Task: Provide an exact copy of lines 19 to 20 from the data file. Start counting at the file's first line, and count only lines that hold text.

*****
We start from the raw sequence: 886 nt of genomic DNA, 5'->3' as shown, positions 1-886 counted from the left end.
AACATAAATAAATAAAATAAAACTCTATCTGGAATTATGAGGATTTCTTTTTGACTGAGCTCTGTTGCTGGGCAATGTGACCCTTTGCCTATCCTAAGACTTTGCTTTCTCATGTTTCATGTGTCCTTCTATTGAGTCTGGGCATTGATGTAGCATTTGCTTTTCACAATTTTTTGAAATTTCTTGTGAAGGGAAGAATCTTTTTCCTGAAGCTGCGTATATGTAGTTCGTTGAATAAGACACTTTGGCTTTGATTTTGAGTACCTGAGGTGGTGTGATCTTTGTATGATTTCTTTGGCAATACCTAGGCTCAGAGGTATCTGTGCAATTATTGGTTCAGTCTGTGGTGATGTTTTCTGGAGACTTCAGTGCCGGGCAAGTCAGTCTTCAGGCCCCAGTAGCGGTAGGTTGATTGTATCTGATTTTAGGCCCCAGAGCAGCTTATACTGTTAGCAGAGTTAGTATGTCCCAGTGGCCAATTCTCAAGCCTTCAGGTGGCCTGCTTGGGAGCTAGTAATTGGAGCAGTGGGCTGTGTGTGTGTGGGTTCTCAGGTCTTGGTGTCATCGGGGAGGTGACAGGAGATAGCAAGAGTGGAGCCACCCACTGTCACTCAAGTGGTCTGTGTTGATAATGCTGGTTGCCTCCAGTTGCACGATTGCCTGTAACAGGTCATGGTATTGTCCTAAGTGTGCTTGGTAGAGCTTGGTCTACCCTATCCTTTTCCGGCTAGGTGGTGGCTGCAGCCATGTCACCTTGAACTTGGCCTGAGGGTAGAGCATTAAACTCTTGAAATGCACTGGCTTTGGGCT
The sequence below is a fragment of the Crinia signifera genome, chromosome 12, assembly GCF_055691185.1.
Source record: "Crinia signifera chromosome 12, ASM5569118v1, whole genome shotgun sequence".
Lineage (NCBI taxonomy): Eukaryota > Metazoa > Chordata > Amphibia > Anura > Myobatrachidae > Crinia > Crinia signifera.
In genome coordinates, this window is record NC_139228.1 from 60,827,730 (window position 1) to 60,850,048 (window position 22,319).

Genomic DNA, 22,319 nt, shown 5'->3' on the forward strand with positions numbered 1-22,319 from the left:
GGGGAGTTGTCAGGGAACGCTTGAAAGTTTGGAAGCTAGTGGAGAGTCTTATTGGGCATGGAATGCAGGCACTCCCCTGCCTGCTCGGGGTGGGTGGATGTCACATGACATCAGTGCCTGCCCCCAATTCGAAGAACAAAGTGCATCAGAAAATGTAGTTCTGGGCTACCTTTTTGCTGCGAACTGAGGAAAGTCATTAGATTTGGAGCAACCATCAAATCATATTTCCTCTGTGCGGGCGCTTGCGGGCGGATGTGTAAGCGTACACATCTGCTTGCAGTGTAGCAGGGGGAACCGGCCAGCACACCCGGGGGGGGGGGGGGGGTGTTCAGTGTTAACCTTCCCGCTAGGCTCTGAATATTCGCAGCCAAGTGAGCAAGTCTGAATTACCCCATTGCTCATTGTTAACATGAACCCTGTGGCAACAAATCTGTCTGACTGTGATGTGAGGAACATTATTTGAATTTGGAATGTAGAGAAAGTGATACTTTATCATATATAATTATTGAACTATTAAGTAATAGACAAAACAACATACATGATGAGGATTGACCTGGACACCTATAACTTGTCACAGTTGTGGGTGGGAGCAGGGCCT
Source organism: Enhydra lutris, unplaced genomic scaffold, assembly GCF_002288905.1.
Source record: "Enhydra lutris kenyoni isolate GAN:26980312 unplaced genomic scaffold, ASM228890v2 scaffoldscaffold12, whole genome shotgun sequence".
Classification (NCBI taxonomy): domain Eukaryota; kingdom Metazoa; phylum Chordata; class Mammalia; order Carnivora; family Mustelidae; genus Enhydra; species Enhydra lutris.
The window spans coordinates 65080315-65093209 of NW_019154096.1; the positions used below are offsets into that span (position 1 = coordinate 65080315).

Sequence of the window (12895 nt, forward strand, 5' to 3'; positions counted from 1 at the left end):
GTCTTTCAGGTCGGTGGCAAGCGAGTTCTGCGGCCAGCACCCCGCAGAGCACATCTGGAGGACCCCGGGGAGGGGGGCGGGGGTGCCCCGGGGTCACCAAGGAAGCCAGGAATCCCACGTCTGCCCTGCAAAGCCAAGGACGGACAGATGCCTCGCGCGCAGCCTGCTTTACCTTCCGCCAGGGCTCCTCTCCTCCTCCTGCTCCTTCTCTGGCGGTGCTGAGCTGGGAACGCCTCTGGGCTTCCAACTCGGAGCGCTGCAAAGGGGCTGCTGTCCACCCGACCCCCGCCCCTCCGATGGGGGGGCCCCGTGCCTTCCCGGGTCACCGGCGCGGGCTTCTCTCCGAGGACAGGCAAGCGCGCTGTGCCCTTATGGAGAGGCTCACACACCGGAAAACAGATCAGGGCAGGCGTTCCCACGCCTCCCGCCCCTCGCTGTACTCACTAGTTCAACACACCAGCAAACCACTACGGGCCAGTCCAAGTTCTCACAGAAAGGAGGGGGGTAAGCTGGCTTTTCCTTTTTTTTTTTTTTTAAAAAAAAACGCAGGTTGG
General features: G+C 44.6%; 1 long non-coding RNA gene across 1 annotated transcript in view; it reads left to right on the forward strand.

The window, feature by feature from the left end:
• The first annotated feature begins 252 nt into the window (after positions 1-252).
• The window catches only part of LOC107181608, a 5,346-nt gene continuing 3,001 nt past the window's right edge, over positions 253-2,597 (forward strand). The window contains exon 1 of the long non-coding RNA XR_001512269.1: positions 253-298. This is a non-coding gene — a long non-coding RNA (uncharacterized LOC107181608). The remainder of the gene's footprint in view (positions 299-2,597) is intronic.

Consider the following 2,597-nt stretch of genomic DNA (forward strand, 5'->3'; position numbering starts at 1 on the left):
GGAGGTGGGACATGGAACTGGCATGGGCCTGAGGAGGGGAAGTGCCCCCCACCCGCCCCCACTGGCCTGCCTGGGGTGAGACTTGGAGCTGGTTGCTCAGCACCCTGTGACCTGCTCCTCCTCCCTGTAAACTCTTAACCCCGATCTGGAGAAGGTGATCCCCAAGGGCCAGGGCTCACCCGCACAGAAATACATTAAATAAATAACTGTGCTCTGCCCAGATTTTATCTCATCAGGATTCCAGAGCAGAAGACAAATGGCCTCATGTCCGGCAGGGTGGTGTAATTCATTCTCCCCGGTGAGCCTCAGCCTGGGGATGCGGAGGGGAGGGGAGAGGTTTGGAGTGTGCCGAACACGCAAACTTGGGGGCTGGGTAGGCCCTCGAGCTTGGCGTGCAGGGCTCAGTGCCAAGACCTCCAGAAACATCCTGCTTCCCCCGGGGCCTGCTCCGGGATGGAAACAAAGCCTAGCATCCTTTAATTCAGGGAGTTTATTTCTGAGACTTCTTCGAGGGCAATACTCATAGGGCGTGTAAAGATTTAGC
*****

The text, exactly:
Consider the following 2,597-nt stretch of genomic DNA (forward strand, 5'->3'; position numbering starts at 1 on the left):
GGAGGTGGGACATGGAACTGGCATGGGCCTGAGGAGGGGAAGTGCCCCCCACCCGCCCCCACTGGCCTGCCTGGGGTGAGACTTGGAGCTGGTTGCTCAGCACCCTGTGACCTGCTCCTCCTCCCTGTAAACTCTTAACCCCGATCTGGAGAAGGTGATCCCCAAGGGCCAGGGCTCACCCGCACAGAAATACATTAAATAAATAACTGTGCTCTGCCCAGATTTTATCTCATCAGGATTCCAGAGCAGAAGACAAATGGCCTCATGTCCGGCAGGGTGGTGTAATTCATTCTCCCCGGTGAGCCTCAGCCTGGGGATGCGGAGGGGAGGGGAGAGGTTTGGAGTGTGCCGAACACGCAAACTTGGGGGCTGGGTAGGCCCTCGAGCTTGGCGTGCAGGGCTCAGTGCCAAGACCTCCAGAAACATCCTGCTTCCCCCGGGGCCTGCTCCGGGATGGAAACAAAGCCTAGCATCCTTTAATTCAGGGAGTTTATTTCTGAGACTTCTTCGAGGGCAATACTCATAGGGCGTGTAAAGATTTAGC